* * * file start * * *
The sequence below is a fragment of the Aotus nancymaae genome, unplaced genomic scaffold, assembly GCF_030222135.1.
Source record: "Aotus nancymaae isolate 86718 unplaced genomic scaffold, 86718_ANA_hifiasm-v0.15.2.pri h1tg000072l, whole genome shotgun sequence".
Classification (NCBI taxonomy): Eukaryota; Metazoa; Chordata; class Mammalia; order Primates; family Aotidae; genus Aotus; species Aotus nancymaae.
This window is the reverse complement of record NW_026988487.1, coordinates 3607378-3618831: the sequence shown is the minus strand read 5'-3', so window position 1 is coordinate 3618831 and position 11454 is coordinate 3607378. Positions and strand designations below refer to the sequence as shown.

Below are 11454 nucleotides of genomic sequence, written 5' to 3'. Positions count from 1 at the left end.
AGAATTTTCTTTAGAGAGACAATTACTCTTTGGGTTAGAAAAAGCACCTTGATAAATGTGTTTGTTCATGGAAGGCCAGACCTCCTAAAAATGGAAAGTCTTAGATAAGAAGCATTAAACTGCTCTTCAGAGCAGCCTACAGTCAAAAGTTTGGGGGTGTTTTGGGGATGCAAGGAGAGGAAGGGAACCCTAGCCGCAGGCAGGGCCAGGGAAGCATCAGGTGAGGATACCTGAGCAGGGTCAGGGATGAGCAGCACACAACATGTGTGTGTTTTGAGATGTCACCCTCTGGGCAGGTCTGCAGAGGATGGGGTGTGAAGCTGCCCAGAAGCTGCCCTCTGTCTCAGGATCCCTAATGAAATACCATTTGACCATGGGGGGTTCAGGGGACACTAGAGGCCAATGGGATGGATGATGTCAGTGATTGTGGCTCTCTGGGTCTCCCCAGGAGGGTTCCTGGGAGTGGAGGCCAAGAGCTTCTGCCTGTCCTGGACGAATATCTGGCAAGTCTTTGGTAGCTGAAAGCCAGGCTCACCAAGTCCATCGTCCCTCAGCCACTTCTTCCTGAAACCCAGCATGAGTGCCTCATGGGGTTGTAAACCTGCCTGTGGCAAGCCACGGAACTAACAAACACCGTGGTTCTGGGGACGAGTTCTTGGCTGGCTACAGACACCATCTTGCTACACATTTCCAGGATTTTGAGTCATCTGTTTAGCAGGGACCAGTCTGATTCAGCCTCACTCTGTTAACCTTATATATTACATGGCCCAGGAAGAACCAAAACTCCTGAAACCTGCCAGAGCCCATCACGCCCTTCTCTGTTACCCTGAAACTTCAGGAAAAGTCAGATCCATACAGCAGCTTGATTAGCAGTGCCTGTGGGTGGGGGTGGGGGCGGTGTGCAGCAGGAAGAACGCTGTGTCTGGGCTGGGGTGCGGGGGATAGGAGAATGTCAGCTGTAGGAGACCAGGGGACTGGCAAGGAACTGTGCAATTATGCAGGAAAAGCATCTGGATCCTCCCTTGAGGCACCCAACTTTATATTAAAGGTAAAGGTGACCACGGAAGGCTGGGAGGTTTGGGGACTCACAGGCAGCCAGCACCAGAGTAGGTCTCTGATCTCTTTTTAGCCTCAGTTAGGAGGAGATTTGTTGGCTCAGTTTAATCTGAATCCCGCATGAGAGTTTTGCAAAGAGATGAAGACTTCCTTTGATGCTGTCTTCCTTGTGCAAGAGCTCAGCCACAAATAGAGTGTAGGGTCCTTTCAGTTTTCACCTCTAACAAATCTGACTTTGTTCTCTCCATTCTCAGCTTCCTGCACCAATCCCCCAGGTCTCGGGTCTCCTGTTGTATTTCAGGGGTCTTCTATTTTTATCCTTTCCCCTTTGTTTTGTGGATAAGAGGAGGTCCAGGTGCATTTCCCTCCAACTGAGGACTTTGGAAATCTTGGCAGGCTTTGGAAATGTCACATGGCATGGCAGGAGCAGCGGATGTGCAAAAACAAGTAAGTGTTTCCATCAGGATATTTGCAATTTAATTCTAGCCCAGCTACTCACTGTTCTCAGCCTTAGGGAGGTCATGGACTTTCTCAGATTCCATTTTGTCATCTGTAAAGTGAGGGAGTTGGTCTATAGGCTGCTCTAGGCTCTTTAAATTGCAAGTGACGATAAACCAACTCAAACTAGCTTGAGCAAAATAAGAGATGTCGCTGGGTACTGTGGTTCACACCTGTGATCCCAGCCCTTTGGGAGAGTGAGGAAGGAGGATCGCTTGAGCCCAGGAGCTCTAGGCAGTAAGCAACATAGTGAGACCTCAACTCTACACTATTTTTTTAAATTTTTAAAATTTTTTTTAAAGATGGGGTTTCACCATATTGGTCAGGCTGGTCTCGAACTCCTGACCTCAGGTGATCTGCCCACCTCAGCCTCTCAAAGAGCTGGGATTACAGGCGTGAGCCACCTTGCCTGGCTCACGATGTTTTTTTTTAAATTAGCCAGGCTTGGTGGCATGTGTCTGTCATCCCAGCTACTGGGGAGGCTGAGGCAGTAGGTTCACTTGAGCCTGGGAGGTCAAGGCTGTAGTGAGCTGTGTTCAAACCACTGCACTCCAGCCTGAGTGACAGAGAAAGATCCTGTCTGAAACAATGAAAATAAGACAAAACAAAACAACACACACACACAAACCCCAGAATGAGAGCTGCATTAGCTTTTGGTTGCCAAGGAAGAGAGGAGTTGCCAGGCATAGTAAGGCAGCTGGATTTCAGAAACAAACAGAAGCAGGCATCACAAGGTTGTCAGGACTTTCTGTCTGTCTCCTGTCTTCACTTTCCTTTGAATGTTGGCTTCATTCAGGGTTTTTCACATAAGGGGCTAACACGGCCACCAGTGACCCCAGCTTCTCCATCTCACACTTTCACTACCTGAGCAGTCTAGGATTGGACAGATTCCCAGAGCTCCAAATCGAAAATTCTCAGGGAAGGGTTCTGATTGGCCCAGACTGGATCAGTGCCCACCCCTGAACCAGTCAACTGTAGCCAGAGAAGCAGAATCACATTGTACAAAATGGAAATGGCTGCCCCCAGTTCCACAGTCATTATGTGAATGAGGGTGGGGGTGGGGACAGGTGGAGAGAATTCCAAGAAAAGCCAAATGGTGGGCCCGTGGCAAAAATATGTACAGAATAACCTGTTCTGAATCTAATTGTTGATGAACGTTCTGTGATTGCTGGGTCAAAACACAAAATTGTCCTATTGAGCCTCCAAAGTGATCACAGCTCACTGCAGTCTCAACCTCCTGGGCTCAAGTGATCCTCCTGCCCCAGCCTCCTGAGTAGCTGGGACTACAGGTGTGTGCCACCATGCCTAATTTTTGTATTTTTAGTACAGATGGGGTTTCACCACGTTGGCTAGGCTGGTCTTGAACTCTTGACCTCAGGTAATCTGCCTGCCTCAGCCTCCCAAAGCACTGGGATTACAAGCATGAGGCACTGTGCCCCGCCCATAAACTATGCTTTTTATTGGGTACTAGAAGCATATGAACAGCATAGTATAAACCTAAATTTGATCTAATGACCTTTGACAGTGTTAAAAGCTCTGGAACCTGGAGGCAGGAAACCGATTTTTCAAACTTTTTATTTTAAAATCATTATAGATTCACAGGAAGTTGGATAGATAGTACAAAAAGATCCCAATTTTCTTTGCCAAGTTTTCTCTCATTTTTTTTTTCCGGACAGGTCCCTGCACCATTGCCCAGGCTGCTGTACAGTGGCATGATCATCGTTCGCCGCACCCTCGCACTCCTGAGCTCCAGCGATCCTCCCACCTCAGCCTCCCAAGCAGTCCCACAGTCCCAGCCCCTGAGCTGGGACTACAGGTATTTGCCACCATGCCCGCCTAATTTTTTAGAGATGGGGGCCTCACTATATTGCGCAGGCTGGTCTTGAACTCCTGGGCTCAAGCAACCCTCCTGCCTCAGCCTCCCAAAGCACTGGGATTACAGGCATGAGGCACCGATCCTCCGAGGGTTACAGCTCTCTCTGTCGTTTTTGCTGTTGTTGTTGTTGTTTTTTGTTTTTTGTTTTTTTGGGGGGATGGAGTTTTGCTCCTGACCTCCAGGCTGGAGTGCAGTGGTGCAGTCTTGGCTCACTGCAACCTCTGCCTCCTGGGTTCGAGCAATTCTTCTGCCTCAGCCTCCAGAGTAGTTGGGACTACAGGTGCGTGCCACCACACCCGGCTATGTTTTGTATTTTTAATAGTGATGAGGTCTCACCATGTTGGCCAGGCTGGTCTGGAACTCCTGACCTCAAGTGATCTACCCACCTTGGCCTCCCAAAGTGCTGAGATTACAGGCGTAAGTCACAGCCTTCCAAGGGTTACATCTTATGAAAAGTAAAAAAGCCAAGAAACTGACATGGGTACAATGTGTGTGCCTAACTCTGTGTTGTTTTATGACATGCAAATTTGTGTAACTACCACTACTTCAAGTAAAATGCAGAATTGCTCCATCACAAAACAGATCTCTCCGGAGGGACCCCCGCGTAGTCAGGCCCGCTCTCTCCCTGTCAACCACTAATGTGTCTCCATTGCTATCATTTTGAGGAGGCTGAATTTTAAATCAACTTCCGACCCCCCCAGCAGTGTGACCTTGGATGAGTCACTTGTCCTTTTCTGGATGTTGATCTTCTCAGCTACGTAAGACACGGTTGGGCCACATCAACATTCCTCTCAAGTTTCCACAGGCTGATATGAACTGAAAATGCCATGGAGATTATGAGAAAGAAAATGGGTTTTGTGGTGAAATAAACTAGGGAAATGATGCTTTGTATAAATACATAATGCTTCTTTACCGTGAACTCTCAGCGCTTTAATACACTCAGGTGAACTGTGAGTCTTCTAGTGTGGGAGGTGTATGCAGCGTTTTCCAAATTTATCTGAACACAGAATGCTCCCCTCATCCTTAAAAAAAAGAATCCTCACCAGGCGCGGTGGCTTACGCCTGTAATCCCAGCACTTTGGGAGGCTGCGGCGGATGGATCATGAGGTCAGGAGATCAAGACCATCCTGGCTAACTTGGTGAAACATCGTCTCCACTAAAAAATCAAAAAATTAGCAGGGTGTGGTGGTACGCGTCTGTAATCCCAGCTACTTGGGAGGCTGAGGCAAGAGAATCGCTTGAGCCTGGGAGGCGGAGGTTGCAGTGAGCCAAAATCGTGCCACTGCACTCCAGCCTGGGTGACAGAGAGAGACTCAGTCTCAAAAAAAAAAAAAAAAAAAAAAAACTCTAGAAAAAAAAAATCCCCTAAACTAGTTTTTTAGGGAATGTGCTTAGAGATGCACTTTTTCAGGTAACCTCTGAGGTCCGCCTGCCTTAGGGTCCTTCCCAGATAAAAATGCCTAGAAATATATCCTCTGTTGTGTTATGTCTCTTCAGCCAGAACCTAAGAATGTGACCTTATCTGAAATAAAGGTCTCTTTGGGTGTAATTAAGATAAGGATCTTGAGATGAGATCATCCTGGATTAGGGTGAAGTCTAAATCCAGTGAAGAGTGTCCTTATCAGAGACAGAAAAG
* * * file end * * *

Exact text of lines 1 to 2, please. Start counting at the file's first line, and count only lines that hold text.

The sequence below is a fragment of the Aotus nancymaae genome, unplaced genomic scaffold, assembly GCF_030222135.1.
Source record: "Aotus nancymaae isolate 86718 unplaced genomic scaffold, 86718_ANA_hifiasm-v0.15.2.pri h1tg000072l, whole genome shotgun sequence".